The cause of chronic fatigue syndrome is not known. There are no specific diagnostic tests for the illness which can begin suddenly - often after a trauma or a case of the flu - or develop gradually. Symptoms linger for at least six months and often for years.
Some studies have found a greater prevalence of allergy in patients with the syndrome, and various immunological findings have been described.
"Nature is not giving up its secrets all that easily when it comes to chronic fatigue syndrome," says Dr. Arthur Lawrence, assistant surgeon general at Department of Health and Human Services in Washington, D.C.
Numbers of people affected are hard to pin down. Centers for Disease Control and Prevention estimate that there are at least four to 10 cases per 100,000 adults in the United States. As many as several hundred thousand Americans are thought to have the disease. About 80 percent of them are women. Because the illness is difficult to diagnose, it frequently is met with skepticism.
"It can often be difficult to convince family and friends that there is something wrong," Stoner says.
For 48-year-old Richard Guhr of Hagerstown, the hardest part of having chronic fatigue syndrome is that it is not a very visible disease. He believes people think he's a hypochondriac.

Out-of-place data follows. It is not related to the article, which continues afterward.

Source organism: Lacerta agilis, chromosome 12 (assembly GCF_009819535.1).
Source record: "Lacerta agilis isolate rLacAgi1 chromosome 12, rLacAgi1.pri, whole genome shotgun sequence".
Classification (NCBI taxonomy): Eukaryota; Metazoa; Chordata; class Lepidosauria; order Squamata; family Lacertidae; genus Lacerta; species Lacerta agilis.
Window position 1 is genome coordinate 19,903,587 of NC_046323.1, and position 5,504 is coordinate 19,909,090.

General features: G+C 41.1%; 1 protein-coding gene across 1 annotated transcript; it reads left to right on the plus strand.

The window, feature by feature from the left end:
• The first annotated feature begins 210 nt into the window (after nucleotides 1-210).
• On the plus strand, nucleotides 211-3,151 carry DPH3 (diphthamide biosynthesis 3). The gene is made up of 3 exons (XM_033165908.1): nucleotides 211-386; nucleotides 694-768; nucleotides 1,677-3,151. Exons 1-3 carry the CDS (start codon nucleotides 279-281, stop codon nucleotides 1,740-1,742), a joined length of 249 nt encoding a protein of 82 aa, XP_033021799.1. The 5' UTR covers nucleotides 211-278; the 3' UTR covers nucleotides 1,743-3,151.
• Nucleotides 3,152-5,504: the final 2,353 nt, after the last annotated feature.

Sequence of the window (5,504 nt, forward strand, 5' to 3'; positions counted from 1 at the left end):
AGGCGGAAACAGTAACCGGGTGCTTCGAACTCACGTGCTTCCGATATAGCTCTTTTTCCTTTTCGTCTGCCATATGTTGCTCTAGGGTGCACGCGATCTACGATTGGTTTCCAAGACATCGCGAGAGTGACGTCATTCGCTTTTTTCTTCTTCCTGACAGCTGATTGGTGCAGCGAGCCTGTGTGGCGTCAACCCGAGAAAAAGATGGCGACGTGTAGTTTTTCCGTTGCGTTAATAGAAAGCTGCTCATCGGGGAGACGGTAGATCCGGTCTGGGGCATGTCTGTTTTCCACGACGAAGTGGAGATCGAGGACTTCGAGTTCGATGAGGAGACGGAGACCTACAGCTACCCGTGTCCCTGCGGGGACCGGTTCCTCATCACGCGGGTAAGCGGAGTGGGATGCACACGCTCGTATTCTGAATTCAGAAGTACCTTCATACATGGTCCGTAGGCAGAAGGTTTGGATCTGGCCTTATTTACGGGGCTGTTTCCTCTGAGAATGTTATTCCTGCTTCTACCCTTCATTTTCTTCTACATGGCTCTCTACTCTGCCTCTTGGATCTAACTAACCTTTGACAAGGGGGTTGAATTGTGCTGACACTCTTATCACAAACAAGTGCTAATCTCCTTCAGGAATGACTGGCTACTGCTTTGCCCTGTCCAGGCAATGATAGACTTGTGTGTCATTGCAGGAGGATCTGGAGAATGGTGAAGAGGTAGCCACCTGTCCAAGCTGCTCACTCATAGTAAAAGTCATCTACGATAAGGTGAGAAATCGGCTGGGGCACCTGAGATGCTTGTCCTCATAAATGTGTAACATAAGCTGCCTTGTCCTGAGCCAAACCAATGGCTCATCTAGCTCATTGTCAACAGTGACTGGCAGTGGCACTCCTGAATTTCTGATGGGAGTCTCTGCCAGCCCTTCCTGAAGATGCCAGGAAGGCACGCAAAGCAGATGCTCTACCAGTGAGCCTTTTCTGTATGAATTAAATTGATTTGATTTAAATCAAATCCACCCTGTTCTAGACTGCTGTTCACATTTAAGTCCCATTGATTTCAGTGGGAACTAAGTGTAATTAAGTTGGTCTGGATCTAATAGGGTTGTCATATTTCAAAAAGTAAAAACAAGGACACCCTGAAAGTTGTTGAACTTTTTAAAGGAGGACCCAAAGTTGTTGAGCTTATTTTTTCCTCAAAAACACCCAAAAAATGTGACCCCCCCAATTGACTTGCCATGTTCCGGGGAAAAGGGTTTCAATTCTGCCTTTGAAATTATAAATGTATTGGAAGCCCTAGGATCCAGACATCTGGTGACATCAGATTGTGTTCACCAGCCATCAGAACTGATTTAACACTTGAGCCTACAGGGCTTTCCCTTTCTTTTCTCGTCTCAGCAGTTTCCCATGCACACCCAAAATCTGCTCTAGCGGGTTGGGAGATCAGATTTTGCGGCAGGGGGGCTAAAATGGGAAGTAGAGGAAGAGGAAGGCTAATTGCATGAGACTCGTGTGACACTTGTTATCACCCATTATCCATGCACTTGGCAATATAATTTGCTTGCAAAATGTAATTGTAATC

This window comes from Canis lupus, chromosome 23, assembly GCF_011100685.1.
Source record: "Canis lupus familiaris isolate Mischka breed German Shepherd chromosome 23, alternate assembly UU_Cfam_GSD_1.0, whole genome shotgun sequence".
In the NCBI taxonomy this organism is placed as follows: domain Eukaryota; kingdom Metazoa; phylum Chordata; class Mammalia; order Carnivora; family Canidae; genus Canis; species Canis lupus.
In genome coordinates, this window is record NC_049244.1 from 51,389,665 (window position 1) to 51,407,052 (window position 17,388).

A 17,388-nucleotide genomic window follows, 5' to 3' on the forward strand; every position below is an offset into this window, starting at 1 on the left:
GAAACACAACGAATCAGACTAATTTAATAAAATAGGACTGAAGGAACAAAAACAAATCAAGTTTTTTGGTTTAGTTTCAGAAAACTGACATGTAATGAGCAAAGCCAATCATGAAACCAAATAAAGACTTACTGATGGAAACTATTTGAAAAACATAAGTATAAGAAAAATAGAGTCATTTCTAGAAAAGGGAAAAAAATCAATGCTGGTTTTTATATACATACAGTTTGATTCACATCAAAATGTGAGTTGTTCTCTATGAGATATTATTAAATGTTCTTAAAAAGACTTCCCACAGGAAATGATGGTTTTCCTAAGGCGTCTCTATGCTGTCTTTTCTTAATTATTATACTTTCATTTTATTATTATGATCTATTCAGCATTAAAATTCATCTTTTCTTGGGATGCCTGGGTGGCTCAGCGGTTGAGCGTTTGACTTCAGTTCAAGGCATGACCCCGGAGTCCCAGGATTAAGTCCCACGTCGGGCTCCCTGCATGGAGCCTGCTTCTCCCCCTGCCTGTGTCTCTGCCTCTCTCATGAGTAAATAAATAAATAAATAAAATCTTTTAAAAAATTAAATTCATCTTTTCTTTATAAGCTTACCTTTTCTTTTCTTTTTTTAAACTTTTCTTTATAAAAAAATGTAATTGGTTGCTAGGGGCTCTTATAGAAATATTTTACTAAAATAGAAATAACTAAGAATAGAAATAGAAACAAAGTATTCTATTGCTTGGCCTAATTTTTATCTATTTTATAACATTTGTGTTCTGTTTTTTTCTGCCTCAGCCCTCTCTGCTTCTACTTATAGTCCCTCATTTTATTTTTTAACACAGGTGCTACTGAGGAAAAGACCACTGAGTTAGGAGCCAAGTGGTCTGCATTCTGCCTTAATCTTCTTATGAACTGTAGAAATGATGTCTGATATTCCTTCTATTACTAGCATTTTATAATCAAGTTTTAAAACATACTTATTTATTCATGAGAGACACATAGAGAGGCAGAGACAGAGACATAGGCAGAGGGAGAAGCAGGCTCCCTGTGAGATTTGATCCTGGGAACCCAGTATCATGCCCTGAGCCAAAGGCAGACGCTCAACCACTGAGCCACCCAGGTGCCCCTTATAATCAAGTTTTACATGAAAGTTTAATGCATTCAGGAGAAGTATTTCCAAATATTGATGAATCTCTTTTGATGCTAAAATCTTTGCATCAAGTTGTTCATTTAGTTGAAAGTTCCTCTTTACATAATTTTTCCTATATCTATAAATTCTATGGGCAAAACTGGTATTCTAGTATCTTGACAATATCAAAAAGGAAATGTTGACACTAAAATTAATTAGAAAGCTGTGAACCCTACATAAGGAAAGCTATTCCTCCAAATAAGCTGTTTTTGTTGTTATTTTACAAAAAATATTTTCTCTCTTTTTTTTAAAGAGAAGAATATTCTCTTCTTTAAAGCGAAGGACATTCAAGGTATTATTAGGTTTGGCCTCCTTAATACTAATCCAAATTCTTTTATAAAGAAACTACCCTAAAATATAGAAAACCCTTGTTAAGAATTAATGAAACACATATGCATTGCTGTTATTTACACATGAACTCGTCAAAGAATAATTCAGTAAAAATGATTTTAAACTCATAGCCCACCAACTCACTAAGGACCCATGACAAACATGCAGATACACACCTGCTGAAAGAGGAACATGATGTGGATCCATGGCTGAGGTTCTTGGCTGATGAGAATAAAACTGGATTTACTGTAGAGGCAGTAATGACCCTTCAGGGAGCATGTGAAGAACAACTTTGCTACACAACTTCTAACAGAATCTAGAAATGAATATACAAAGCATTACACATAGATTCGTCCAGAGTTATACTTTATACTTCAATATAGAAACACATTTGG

Although medicine hasn't found a cause or specific laboratory test, chronic fatigue syndrome isn't an imagined disease, Lawrence says.
Chronic fatigue syndrome is being taken seriously at the federal level.
In May there will be an organizational meeting of a new official advisory commission composed of scientists and people representing the disabled.
Lawrence calls it a cross-disciplinary approach to getting good minds working together on a tough subject.
On a local level, people are working together in a support group. Susan Chamblin of Hagerstown leads a monthly fibromyalgia/chronic fatigue syndrome support group at Washington County Free Library. She says the support group has become her avocation, and she is a rich source of up-to-date information about the diseases which share many of the same debilitating symptoms.
Chamblin says there are about 150 people in the area who have attended or contacted her about the group since it started - initially in Martinsburg in 1989. You don't have to be diagnosed to attend, and meetings are confidential.
Both Stoner and Guhr attend meetings of the support group.
"To keep your psychological well- being, you need some regular contact with other people who have it," Stoner says.
Guhr says he was a perfectionist, an active, organized person before 1989 when he got sick. He says the change in him is like day and night. His self-esteem is down, but he says the support group helps.
"We're all in the same boat. There are times when we do help one another."